Exiles is the third (and final?) book in the police procedural series set in rural Australia featuring federal tax investigator Aaron Falk written by Jane Harper. The other books in the Falk series are The Dry (2016) and Force of Nature (2017). Harper is well-known for her suspenseful, lyrical mystery novels and Exiles (2023) is another example of this.
This time the main mystery is the disappearance of a 39-year-old new mother from a food and wine festival being held in a small rural (fictional) town named Marralee in the Australian wine country in Victoria. The missing woman is Kim Gillespie, the ex-wife of Charlie Raco, who is the brother of Aaron’s friend Greg Raco, another Australian cop who we were introduced to in Force of Nature. Aaron had been named godfather to Greg and Rita’s newborn kid Henry and was in town for the christening the very day Kim disappeared. He was at the Raco home when Kim called Zara, the 17-year-old daughter she had with Charlie to discuss how they would meet up at the Maralee festival.
All this information is provided in the prologue. When the story begins it's one year later and Aaron is driving to Marralee again to finally participate in the long-delayed christening of his godson, Henry Raco. We learn how the family members have been affected by Kim’s disappearance, and we get introduced to Kim’s husband, Rohan and his and Kim’s daughter. We also learn that Kim’s disappearance is not the only violent crime that the small town of Marralee has known. About five years ago there was a hit-and-run very near the site of the Festival, again during opening weekend (which is when Kim disappeared) that resulted in the death of Dean Tozer, the husband of Gemma Tozer and father of Joel. Joel and Kara are now teenage friends, bonded together through the loss of their parents.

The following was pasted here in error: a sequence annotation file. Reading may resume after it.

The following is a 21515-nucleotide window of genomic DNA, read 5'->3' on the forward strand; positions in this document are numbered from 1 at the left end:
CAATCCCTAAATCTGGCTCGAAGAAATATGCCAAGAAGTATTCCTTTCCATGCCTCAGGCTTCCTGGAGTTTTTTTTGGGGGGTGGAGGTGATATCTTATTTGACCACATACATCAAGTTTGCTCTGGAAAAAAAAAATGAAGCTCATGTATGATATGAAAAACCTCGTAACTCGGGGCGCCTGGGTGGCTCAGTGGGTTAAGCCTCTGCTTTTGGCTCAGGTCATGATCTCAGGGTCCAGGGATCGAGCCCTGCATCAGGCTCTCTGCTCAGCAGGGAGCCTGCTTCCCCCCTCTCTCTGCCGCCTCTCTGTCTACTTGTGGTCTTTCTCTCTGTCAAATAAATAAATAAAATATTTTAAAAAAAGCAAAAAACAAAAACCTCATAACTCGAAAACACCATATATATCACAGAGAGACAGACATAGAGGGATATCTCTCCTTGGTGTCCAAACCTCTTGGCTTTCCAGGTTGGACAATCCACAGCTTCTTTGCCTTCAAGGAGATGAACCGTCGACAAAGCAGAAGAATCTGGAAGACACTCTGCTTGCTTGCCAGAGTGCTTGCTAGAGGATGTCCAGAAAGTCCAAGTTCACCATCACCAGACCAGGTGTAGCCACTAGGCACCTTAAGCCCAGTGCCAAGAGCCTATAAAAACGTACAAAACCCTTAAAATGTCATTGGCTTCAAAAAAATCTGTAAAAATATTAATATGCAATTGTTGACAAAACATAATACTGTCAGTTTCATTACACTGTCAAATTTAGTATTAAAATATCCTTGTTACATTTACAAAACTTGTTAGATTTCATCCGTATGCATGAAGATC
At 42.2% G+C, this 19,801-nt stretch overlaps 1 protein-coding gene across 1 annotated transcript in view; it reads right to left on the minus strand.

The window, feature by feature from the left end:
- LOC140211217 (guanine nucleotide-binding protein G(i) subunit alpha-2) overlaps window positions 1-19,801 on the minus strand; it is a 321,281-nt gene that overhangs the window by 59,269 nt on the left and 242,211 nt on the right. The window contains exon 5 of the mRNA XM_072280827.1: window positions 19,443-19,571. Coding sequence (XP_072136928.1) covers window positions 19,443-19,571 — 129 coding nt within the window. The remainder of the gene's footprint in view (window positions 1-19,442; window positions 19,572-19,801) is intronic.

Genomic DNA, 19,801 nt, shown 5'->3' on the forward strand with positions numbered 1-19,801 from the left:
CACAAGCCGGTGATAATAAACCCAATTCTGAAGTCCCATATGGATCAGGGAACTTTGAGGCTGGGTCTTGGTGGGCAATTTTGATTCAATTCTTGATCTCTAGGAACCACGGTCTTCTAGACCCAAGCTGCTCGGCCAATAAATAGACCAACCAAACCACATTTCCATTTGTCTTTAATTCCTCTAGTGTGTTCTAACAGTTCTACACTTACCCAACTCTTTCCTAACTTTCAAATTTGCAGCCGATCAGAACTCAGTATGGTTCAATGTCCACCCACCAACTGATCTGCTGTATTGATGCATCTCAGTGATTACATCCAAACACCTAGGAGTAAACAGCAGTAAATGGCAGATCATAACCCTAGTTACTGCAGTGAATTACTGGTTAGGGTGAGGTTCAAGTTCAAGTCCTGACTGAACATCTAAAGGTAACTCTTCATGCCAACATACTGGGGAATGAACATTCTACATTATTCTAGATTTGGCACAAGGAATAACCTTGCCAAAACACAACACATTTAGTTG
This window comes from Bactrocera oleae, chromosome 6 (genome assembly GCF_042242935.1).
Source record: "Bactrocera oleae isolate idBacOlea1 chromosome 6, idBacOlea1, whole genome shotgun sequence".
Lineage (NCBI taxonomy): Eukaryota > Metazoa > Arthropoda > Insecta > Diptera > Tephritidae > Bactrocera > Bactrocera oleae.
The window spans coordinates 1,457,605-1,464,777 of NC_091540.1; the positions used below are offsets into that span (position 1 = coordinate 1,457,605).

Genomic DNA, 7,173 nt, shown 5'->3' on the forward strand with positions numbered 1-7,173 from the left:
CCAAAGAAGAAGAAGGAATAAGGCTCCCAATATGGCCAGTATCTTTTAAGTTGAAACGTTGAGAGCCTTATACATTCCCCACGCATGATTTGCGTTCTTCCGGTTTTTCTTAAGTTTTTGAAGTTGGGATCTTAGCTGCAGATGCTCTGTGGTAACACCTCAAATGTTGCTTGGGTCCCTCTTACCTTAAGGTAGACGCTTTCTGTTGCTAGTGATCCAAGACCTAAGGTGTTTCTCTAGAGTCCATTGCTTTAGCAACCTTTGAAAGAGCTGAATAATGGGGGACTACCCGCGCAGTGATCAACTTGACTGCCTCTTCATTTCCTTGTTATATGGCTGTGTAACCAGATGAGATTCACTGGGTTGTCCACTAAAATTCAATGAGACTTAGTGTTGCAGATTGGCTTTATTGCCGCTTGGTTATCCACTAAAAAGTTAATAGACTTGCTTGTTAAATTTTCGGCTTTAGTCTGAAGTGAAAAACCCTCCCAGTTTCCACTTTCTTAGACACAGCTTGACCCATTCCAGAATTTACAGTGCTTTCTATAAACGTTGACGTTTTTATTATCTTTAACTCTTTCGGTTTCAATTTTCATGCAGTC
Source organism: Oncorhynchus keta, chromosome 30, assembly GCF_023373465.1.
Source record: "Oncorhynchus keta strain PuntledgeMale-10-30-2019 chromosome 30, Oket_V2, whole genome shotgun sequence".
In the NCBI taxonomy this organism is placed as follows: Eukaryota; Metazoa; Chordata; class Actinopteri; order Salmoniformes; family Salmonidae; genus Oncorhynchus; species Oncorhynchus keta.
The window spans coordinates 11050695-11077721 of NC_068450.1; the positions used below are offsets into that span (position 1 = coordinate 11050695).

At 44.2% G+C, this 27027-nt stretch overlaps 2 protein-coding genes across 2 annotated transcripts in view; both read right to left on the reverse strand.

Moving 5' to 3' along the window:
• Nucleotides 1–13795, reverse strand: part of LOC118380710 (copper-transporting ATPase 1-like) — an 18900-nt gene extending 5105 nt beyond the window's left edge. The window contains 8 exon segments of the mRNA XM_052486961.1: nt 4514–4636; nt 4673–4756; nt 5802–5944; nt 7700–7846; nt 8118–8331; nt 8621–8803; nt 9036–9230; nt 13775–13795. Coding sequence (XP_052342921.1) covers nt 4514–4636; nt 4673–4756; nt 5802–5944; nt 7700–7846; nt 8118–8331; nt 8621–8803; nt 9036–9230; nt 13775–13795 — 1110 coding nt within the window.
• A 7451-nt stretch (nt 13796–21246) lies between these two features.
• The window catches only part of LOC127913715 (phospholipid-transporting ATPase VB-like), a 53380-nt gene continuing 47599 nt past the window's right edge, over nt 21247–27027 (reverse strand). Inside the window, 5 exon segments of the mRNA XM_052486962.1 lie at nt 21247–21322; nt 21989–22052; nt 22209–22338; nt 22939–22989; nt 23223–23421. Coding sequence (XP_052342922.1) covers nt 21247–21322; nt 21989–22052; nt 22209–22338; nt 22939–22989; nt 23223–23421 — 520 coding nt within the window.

One key aspect of Harper’s mysteries that makes them so compelling is that she uses her books to comment on and depict contemporary Australian life and the social problems that are lying below the surface. For example, in Exiles drinking alcohol by teenagers and the dangerous behaviors this can facilitate animates multiple important plot points. Ultimately, I would say that Exiles is about solitude, and the consequences of cutting oneself off (or being cut off by the actions of others) from the people around you that know you the best. (The book makes clear that in some cases this could be your family or your chosen family and doesn’t communicate any value judgments on the difference between them.)
Another key aspect of Harper’s mysteries, at least the ones that I have read that feature Aaron Falk, have been the internal dialogue of the protagonist. I wasn’t really that impressed with, or frankly very interested in, Falk’s inner life or personality in the first two books, The Dry and Forces of Nature, but in Exiles I really enjoyed getting to know him better. I’m not exactly sure why that is, but it could be that in addition to the career wanderlust that is a recurring theme in all three books, in Exiles he is also pursuing a romantic relationship. As a gay man reading about a straight male character (written by a presumably straight woman) falling in love, I was surprised at how much I was invested in the resolution of this storyline.Overall, Exiles is (by far!) the best of the Aaron Falk books written by Jane Harper. It is billed as the last in a trilogy of books but I hope that is not the case, I would love to spend more time in rural Australia with Falk as he solves crimes. But even if Harper doesn’t write more books featuring Falk I am confident she will write more compelling mysteries set in rural Australia in the future.
Title: Exiles (Aaron Falk, #3).
Author: Jane Harper.
Length: 353 pages.
Publisher: Orbit Books.
Date Published: May 26, 2022.
Date Read: May 22, 2023.
OVERALL GRADE: A/A- (3.83/4.0).